Skip to main content
Premium Trial:

Request an Annual Quote

Some Steps

The US National Institutes of Health has apologized after internal reviews criticized its handling of sexual harassment and says it will do better in addressing the issue, the Huffington Post reports.

"To all those who have endured these experiences, we are sorry that it has taken so long to acknowledge and address the climate and culture that has caused such harm," the agency says in a statement. "We are concerned that NIH has been part of the problem. We are determined to become part of the solution."

The National Academies of Sciences, Engineering, and Medicine issued a report last June that found that many efforts aimed at handling sexual harassment in the sciences were ineffectual. NIH Director Francis Collins wrote in September that he was "disheartened" to read the National Academies report and said that NIH would be updating its sexual harassment policy and making it easier to report such harassment to the agency.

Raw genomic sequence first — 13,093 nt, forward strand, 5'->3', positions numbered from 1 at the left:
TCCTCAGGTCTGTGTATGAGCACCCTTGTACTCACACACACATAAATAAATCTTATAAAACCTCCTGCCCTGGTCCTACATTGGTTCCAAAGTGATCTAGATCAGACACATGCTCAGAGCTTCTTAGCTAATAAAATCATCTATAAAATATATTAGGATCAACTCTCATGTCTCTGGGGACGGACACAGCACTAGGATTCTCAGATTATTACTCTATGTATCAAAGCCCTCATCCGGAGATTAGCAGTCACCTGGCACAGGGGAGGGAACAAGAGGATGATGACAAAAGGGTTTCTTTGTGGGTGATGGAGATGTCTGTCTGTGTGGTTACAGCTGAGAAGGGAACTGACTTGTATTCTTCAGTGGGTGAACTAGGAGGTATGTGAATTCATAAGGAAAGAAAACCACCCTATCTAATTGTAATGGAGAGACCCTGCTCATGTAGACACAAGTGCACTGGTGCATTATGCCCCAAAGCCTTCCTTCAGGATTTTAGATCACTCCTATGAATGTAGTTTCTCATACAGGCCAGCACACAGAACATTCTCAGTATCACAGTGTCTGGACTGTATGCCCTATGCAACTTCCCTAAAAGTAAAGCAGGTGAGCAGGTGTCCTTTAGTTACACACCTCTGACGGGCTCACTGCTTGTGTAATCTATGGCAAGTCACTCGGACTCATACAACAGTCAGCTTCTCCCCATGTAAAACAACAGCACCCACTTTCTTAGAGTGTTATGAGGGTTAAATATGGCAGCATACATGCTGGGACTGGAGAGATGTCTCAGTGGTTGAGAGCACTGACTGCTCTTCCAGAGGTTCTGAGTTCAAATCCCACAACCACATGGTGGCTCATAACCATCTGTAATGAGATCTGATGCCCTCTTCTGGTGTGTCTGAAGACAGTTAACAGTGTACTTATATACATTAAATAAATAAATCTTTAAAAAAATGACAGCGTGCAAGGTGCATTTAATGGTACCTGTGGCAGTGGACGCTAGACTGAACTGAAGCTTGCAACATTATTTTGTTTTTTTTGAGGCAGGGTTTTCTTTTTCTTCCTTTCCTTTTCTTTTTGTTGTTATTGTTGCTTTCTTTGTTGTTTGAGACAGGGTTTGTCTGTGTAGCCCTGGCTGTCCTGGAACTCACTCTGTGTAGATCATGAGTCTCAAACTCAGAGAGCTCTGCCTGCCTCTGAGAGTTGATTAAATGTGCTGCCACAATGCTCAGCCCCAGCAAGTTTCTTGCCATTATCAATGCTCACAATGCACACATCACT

In a new statement, Collins and other agency leaders write that internal conversations they've had have "made it abundantly clear that NIH needs to do better." While the agency leaders say a working group focused on ending sexual harassment will report its interim findings in June and final ones in December, they add that in the meantime they will be clarifying to institutes and researchers what constitutes a safe workplace, provide a clear way to communicate with the agency, and show it is being accountable and transparent. They further add that they would be listening to people who have experienced sexual harassment and incorporating their perspectives.

The Scan

ChatGPT Does As Well As Humans Answering Genetics Questions, Study Finds

Researchers in the European Journal of Human Genetics had ChatGPT answer genetics-related questions, finding it was about 68 percent accurate, but sometimes gave different answers to the same question.

Sequencing Analysis Examines Gene Regulatory Networks of Honeybee Soldier, Forager Brains

Researchers in Nature Ecology & Evolution find gene regulatory network differences between soldiers and foragers, suggesting bees can take on either role.

Analysis of Ashkenazi Jewish Cohort Uncovers New Genetic Loci Linked to Alzheimer's Disease

The study in Alzheimer's & Dementia highlighted known genes, but also novel ones with biological ties to Alzheimer's disease.

Tara Pacific Expedition Project Team Finds High Diversity Within Coral Reef Microbiome

In papers appearing in Nature Communications and elsewhere, the team reports on findings from the two-year excursion examining coral reefs.